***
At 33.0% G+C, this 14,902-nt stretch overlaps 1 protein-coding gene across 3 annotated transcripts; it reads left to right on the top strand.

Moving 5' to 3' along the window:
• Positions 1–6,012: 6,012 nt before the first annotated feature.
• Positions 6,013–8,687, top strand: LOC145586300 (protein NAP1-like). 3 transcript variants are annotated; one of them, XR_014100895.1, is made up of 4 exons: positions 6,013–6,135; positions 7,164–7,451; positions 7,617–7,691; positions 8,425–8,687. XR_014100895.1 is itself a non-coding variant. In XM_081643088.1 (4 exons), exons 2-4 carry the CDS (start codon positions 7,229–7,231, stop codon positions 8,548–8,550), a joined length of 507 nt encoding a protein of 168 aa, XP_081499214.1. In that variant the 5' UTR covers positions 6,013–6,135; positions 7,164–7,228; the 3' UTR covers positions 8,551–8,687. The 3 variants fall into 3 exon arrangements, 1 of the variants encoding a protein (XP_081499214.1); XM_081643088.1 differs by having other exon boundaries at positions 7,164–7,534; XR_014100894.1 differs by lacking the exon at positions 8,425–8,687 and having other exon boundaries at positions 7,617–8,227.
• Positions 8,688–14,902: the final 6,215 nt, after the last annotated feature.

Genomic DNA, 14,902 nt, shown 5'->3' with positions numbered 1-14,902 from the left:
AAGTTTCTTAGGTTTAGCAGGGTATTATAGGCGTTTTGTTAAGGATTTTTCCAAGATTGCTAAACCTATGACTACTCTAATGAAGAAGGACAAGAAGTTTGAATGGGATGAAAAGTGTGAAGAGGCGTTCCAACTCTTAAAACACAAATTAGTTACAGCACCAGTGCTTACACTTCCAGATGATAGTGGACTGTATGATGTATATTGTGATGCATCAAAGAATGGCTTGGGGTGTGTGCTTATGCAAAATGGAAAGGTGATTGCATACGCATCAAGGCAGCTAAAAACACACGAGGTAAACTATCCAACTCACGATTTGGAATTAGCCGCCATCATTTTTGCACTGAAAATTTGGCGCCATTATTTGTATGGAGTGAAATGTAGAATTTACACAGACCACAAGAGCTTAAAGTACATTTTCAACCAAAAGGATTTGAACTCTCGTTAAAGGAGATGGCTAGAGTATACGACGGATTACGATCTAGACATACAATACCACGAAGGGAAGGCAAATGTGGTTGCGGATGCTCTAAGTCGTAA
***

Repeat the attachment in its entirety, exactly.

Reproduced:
At 33.0% G+C, this 14,902-nt stretch overlaps 1 protein-coding gene across 3 annotated transcripts; it reads left to right on the top strand.

Moving 5' to 3' along the window:
• Positions 1–6,012: 6,012 nt before the first annotated feature.
• Positions 6,013–8,687, top strand: LOC145586300 (protein NAP1-like). 3 transcript variants are annotated; one of them, XR_014100895.1, is made up of 4 exons: positions 6,013–6,135; positions 7,164–7,451; positions 7,617–7,691; positions 8,425–8,687. XR_014100895.1 is itself a non-coding variant. In XM_081643088.1 (4 exons), exons 2-4 carry the CDS (start codon positions 7,229–7,231, stop codon positions 8,548–8,550), a joined length of 507 nt encoding a protein of 168 aa, XP_081499214.1. In that variant the 5' UTR covers positions 6,013–6,135; positions 7,164–7,228; the 3' UTR covers positions 8,551–8,687. The 3 variants fall into 3 exon arrangements, 1 of the variants encoding a protein (XP_081499214.1); XM_081643088.1 differs by having other exon boundaries at positions 7,164–7,534; XR_014100894.1 differs by lacking the exon at positions 8,425–8,687 and having other exon boundaries at positions 7,617–8,227.
• Positions 8,688–14,902: the final 6,215 nt, after the last annotated feature.

Genomic DNA, 14,902 nt, shown 5'->3' with positions numbered 1-14,902 from the left:
AAGTTTCTTAGGTTTAGCAGGGTATTATAGGCGTTTTGTTAAGGATTTTTCCAAGATTGCTAAACCTATGACTACTCTAATGAAGAAGGACAAGAAGTTTGAATGGGATGAAAAGTGTGAAGAGGCGTTCCAACTCTTAAAACACAAATTAGTTACAGCACCAGTGCTTACACTTCCAGATGATAGTGGACTGTATGATGTATATTGTGATGCATCAAAGAATGGCTTGGGGTGTGTGCTTATGCAAAATGGAAAGGTGATTGCATACGCATCAAGGCAGCTAAAAACACACGAGGTAAACTATCCAACTCACGATTTGGAATTAGCCGCCATCATTTTTGCACTGAAAATTTGGCGCCATTATTTGTATGGAGTGAAATGTAGAATTTACACAGACCACAAGAGCTTAAAGTACATTTTCAACCAAAAGGATTTGAACTCTCGTTAAAGGAGATGGCTAGAGTATACGACGGATTACGATCTAGACATACAATACCACGAAGGGAAGGCAAATGTGGTTGCGGATGCTCTAAGTCGTAA